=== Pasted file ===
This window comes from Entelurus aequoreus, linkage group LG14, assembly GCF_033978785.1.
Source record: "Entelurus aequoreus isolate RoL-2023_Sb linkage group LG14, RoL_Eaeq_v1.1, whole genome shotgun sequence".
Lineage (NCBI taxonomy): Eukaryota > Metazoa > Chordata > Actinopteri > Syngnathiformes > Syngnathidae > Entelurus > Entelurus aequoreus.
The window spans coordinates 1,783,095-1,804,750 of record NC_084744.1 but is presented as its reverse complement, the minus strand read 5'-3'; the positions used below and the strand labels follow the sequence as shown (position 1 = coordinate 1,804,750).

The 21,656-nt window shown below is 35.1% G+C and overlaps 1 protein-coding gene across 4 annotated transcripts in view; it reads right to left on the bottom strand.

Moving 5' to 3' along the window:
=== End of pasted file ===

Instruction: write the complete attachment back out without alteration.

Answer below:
This window comes from Entelurus aequoreus, linkage group LG14, assembly GCF_033978785.1.
Source record: "Entelurus aequoreus isolate RoL-2023_Sb linkage group LG14, RoL_Eaeq_v1.1, whole genome shotgun sequence".
Lineage (NCBI taxonomy): Eukaryota > Metazoa > Chordata > Actinopteri > Syngnathiformes > Syngnathidae > Entelurus > Entelurus aequoreus.
The window spans coordinates 1,783,095-1,804,750 of record NC_084744.1 but is presented as its reverse complement, the minus strand read 5'-3'; the positions used below and the strand labels follow the sequence as shown (position 1 = coordinate 1,804,750).

The 21,656-nt window shown below is 35.1% G+C and overlaps 1 protein-coding gene across 4 annotated transcripts in view; it reads right to left on the bottom strand.

Moving 5' to 3' along the window: